The accuracy of the content you portray can also be a means to better ranking. Inaccurate information is becoming a serious cause of concern for search engines. Why? Because, often users will make real world use of the information they find on the web, and if that info is false or misleading, then the content at hand is only going to cause people more problems than it ever solves. If you don't think Google knows their math, then you better think again!
Being as the average user is just going to have to take your word for something, it only makes sense to double check everything you write for poor calculations and grammatical errors, especially if you're writing something technical and there's serious math involved.
Often innovation itself is the result of people working together to discover new ideas, and connecting with others in your industry. Working with others hand in hand on a shared goal can have profound effects in terms of standing out on a noisier than ever internet. In fact, the great success I've seen with this very site is partially the result of the relationships I built with others on social media, and many aspects of it would have never existed if it weren't for those I connected with over the last several years.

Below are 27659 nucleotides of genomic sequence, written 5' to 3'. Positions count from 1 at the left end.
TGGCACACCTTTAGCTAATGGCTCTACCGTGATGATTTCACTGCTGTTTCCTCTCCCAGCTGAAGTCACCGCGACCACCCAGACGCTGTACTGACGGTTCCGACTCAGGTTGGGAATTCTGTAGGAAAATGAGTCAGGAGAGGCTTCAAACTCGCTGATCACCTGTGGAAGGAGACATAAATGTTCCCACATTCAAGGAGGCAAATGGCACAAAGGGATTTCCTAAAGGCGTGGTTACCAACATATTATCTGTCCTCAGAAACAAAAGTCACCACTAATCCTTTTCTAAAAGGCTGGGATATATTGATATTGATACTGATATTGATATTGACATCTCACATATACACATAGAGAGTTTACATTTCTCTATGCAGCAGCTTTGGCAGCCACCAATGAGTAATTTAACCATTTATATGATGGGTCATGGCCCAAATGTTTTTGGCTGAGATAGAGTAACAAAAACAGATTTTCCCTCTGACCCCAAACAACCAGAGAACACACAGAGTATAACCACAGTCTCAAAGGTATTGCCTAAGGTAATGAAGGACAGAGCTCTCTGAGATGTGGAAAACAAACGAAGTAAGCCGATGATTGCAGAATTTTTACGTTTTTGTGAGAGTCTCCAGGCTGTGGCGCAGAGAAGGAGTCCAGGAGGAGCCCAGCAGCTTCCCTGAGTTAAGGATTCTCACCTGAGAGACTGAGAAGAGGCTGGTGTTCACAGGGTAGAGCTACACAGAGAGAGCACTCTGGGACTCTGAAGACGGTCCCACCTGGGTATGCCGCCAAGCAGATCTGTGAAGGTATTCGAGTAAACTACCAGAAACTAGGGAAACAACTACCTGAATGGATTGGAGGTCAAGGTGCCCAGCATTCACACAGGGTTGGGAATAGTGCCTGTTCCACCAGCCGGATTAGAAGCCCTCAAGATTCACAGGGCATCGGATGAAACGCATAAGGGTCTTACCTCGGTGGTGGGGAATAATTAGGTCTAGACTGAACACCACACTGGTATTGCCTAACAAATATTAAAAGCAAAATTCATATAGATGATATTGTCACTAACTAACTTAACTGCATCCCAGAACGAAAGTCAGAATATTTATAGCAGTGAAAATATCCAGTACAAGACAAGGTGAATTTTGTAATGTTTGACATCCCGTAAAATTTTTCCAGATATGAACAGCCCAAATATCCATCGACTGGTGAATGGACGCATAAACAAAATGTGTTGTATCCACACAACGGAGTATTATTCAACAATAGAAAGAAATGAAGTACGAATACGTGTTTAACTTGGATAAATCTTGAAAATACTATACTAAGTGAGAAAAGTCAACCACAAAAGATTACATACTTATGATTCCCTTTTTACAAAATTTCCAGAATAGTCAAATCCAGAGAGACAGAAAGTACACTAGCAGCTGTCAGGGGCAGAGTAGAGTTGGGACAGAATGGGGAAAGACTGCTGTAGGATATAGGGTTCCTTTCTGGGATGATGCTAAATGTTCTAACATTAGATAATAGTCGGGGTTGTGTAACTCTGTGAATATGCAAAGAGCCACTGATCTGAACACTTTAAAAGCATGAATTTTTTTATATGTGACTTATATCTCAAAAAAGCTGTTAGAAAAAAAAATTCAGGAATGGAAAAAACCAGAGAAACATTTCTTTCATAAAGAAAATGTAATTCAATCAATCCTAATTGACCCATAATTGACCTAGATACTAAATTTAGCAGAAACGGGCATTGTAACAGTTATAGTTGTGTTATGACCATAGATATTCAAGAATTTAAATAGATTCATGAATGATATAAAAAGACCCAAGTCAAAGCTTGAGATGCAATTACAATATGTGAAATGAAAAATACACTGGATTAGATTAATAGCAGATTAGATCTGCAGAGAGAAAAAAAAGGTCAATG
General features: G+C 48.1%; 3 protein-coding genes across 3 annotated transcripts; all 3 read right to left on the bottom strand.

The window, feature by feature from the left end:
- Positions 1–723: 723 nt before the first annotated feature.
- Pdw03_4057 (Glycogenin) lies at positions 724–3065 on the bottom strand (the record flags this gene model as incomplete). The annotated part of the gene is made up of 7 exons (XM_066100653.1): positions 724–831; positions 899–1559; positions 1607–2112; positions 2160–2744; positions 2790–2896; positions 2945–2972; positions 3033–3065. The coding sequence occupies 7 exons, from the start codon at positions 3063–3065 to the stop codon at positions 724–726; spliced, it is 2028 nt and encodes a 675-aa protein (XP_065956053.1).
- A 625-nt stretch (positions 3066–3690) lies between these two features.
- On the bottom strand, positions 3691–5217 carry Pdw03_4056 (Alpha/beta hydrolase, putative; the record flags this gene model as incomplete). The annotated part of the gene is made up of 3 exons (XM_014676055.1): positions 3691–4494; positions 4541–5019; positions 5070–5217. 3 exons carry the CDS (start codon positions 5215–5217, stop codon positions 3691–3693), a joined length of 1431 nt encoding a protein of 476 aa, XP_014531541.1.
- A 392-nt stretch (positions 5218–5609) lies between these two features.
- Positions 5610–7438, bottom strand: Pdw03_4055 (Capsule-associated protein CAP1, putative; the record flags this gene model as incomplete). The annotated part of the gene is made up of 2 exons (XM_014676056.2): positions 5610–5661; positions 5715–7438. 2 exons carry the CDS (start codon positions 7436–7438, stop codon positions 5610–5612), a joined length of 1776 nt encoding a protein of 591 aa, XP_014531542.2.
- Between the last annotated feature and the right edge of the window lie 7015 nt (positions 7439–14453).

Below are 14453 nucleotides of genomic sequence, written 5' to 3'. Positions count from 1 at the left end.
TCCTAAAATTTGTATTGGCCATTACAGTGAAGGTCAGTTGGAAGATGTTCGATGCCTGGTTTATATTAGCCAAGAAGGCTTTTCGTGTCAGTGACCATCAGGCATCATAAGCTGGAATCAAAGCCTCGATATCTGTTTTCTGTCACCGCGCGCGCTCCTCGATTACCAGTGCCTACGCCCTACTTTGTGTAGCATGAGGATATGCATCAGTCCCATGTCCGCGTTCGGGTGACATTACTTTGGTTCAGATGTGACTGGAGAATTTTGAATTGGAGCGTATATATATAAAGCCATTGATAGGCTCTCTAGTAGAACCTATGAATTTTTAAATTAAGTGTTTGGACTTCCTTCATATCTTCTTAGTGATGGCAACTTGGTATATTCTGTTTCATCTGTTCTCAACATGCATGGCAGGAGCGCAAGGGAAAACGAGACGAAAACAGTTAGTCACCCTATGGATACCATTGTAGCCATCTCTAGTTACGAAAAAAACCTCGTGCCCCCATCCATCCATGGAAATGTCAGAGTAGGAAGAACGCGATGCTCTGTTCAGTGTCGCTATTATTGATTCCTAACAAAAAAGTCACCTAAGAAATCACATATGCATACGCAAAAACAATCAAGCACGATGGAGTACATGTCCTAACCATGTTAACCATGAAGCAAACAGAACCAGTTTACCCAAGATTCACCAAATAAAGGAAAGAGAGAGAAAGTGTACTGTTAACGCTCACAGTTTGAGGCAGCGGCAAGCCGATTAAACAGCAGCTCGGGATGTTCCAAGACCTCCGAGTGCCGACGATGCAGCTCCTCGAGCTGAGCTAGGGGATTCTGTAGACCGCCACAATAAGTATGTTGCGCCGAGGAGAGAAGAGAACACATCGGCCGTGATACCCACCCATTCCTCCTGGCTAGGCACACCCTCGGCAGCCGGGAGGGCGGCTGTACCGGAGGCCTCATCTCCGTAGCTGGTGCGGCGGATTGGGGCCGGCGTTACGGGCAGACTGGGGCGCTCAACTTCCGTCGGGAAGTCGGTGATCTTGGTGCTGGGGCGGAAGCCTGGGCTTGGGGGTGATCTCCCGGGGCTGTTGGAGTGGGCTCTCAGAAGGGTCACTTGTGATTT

Entertain Your Users:
Really, what's the difference between a clown and a blogger? Not much, as both are trying to get the attention of their audiences and keep it. I realize there's a time to be serious, but not everyone who surfs the web is looking to be serious themselves. Often people surf the web looking for cool things to do, like play games online, or socialize with their friends. The question is, what can you do to make your content more entertaining, and offer the social experience that users hunger for?
For example, this site is fully integrated with several Google Plus Communities, one for those who play the hundreds of games we host here, and one for the IT focused users who are more geared towards finding answers to their web based challenges. Our efforts to better integrate this site with social media has afforded us a huge audience that constantly keeps coming back for more.
Poor site functionality and user experience: